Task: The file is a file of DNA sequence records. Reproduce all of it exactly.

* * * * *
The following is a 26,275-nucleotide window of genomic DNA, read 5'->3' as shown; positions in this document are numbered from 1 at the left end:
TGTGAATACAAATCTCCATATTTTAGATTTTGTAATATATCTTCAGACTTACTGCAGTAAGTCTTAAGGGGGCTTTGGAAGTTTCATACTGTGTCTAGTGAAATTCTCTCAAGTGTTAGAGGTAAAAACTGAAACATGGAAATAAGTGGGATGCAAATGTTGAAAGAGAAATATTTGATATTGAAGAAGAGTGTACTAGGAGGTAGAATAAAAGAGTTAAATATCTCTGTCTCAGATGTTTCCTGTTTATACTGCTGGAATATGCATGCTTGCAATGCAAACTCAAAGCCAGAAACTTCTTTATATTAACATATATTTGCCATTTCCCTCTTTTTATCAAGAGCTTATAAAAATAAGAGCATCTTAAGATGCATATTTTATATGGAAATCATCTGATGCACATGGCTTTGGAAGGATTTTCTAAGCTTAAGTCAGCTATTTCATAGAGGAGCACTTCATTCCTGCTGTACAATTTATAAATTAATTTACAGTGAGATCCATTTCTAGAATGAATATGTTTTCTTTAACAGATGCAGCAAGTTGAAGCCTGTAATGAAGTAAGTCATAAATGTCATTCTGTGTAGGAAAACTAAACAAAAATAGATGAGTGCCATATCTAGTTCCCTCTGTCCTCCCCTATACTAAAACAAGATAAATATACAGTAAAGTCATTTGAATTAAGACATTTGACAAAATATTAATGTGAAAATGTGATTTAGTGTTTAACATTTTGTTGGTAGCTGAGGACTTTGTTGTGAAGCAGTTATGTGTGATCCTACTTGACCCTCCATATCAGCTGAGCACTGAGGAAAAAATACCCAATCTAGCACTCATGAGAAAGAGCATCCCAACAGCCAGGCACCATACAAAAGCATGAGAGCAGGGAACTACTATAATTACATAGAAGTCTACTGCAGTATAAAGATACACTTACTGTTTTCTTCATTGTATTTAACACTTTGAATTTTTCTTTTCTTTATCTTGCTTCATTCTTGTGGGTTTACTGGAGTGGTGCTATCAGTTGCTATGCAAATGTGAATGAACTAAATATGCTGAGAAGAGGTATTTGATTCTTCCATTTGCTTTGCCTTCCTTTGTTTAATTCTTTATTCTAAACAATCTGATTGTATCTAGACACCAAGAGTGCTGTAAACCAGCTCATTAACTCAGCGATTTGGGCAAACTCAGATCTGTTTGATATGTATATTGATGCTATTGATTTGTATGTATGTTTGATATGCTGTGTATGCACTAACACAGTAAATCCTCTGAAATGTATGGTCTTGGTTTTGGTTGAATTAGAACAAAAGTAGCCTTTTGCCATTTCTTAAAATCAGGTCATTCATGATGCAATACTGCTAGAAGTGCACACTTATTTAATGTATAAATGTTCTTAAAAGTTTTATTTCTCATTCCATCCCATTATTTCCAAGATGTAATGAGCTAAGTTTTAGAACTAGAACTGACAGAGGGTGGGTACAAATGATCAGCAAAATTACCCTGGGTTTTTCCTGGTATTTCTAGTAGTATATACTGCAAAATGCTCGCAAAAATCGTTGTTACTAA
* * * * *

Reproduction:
The following is a 26,275-nucleotide window of genomic DNA, read 5'->3' as shown; positions in this document are numbered from 1 at the left end:
TGTGAATACAAATCTCCATATTTTAGATTTTGTAATATATCTTCAGACTTACTGCAGTAAGTCTTAAGGGGGCTTTGGAAGTTTCATACTGTGTCTAGTGAAATTCTCTCAAGTGTTAGAGGTAAAAACTGAAACATGGAAATAAGTGGGATGCAAATGTTGAAAGAGAAATATTTGATATTGAAGAAGAGTGTACTAGGAGGTAGAATAAAAGAGTTAAATATCTCTGTCTCAGATGTTTCCTGTTTATACTGCTGGAATATGCATGCTTGCAATGCAAACTCAAAGCCAGAAACTTCTTTATATTAACATATATTTGCCATTTCCCTCTTTTTATCAAGAGCTTATAAAAATAAGAGCATCTTAAGATGCATATTTTATATGGAAATCATCTGATGCACATGGCTTTGGAAGGATTTTCTAAGCTTAAGTCAGCTATTTCATAGAGGAGCACTTCATTCCTGCTGTACAATTTATAAATTAATTTACAGTGAGATCCATTTCTAGAATGAATATGTTTTCTTTAACAGATGCAGCAAGTTGAAGCCTGTAATGAAGTAAGTCATAAATGTCATTCTGTGTAGGAAAACTAAACAAAAATAGATGAGTGCCATATCTAGTTCCCTCTGTCCTCCCCTATACTAAAACAAGATAAATATACAGTAAAGTCATTTGAATTAAGACATTTGACAAAATATTAATGTGAAAATGTGATTTAGTGTTTAACATTTTGTTGGTAGCTGAGGACTTTGTTGTGAAGCAGTTATGTGTGATCCTACTTGACCCTCCATATCAGCTGAGCACTGAGGAAAAAATACCCAATCTAGCACTCATGAGAAAGAGCATCCCAACAGCCAGGCACCATACAAAAGCATGAGAGCAGGGAACTACTATAATTACATAGAAGTCTACTGCAGTATAAAGATACACTTACTGTTTTCTTCATTGTATTTAACACTTTGAATTTTTCTTTTCTTTATCTTGCTTCATTCTTGTGGGTTTACTGGAGTGGTGCTATCAGTTGCTATGCAAATGTGAATGAACTAAATATGCTGAGAAGAGGTATTTGATTCTTCCATTTGCTTTGCCTTCCTTTGTTTAATTCTTTATTCTAAACAATCTGATTGTATCTAGACACCAAGAGTGCTGTAAACCAGCTCATTAACTCAGCGATTTGGGCAAACTCAGATCTGTTTGATATGTATATTGATGCTATTGATTTGTATGTATGTTTGATATGCTGTGTATGCACTAACACAGTAAATCCTCTGAAATGTATGGTCTTGGTTTTGGTTGAATTAGAACAAAAGTAGCCTTTTGCCATTTCTTAAAATCAGGTCATTCATGATGCAATACTGCTAGAAGTGCACACTTATTTAATGTATAAATGTTCTTAAAAGTTTTATTTCTCATTCCATCCCATTATTTCCAAGATGTAATGAGCTAAGTTTTAGAACTAGAACTGACAGAGGGTGGGTACAAATGATCAGCAAAATTACCCTGGGTTTTTCCTGGTATTTCTAGTAGTATATACTGCAAAATGCTCGCAAAAATCGTTGTTACTAA